The British Dental Association has warned that potentially misleading claims that Welsh Government reforms will generate 112,000 new appointments are being used as cover to mask failure to invest in NHS dentistry.
Under plans announced today (27th July) the Welsh Government is suggesting that moves to ensure healthier patients receive less frequent check-ups will enhance access. However, this ignores the fact that most dentists already extend the recall interval where they feel it will not harm patient wellbeing. NICE guidance, in place for 18 years, has advocated recall intervals from every three months to two years, and these guidelines are not changing.
BDA Wales has also stressed that a high proportion of patients across Wales will require more frequent appointments under this same guidance, given the high levels of unmet need in the nation’s most deprived communities. It has sought clarity on the methodology underpinning the claimed potential ‘boost’, suggesting the numbers have been designed to generate headlines, rather than reflecting public health data and patient need.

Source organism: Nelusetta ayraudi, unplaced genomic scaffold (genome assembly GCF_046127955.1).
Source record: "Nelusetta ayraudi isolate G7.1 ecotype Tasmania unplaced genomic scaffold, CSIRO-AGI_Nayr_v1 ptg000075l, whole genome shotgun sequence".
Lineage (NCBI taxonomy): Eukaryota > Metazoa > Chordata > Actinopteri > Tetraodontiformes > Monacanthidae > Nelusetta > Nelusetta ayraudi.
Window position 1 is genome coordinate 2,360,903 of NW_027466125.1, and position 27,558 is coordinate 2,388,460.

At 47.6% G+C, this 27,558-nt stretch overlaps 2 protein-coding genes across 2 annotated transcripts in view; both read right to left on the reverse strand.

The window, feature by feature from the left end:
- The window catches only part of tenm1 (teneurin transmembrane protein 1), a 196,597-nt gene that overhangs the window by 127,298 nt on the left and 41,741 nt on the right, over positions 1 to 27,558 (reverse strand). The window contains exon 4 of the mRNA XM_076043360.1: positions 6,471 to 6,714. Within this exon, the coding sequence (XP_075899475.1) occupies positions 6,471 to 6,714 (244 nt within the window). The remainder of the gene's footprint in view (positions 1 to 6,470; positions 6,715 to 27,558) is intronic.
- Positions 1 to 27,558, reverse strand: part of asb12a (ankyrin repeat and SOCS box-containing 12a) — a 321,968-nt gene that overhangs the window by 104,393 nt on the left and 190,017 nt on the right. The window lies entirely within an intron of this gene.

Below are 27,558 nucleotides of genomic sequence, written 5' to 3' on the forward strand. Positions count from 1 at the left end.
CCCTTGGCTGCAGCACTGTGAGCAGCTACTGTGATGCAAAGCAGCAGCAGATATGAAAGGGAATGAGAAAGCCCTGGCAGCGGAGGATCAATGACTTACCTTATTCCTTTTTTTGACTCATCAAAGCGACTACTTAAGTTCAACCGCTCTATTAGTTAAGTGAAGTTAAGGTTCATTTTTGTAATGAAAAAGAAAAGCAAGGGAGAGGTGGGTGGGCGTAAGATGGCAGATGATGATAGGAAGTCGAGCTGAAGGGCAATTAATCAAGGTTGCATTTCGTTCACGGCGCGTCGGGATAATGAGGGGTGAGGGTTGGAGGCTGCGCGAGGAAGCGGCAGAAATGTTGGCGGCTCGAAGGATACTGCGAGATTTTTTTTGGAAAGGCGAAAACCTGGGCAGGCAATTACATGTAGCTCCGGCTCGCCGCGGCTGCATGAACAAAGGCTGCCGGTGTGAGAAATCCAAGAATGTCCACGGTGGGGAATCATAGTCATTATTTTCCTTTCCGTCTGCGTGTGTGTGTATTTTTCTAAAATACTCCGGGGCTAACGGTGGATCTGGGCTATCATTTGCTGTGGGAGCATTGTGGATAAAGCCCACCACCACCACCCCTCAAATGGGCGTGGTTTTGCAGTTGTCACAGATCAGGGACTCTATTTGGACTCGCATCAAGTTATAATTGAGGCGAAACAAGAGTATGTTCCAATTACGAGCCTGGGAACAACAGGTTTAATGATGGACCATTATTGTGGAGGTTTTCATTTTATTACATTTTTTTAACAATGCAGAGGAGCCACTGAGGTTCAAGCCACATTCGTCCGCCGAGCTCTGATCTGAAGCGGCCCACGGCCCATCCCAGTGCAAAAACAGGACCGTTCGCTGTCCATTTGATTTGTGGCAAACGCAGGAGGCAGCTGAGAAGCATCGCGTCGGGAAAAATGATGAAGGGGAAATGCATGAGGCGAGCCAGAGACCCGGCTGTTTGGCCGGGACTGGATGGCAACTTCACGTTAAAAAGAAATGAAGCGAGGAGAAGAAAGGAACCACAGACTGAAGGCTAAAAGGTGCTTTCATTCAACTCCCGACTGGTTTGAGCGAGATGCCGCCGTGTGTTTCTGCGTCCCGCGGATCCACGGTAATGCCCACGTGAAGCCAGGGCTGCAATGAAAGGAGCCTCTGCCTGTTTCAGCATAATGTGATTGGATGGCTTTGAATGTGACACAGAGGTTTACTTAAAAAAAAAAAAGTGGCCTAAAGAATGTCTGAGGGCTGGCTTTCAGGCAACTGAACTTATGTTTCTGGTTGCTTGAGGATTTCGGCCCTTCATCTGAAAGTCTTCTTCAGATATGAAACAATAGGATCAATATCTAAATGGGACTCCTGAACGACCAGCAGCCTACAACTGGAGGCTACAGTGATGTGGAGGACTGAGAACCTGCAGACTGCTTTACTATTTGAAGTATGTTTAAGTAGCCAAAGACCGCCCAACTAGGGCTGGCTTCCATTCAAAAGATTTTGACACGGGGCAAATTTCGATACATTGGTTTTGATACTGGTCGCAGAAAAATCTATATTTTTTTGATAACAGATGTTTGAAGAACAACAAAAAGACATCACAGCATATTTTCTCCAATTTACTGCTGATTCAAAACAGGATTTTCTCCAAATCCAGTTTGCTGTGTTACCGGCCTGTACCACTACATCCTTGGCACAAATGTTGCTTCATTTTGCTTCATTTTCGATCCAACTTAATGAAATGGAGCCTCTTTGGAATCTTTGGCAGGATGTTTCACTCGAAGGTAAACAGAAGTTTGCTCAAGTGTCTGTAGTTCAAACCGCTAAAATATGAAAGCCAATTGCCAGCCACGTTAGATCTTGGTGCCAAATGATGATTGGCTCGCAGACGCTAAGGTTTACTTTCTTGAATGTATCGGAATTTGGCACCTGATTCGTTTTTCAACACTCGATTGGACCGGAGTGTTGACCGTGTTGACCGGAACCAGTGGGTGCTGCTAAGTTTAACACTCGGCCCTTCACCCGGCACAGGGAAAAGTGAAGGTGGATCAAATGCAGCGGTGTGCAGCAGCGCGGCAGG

Dentist leaders have warned that statements from officials that “everyone in Wales who wants NHS dental care, can get access to it” are massively overselling modest tinkering and overlook the vast numbers of “registered” patients forfeiting care this year to allow for headline-grabbing numbers of new patients to be seen.
They stress meaningfully boosting access and halting the exodus from the NHS workforce can only be achieved through sustained investment, which the Welsh Government has thus far declined to offer. BDA Wales is seeking clarity on how new roles will be filled without changes in the budget.
Russell Gidney (top) Chair of the British Dental Association’s Welsh General Dental Practice Committee, said: “The Welsh Government is attempting to conjure up new appointments, without meaningful investment. Sadly, these claims look like they were cobbled together on the back of an envelope.
“Dentists have worked to similar guidelines for the best part of two decades. The fact is it could take a dozen healthy patients forfeiting annual check-ups to allow one new high-needs patient to be seen.
“Patients across Wales are facing an access crisis, while demoralised dentists are leaving the service in droves. These problems will not be solved with empty soundbites and misleading numbers.”
See the original article here: Dental Industry Review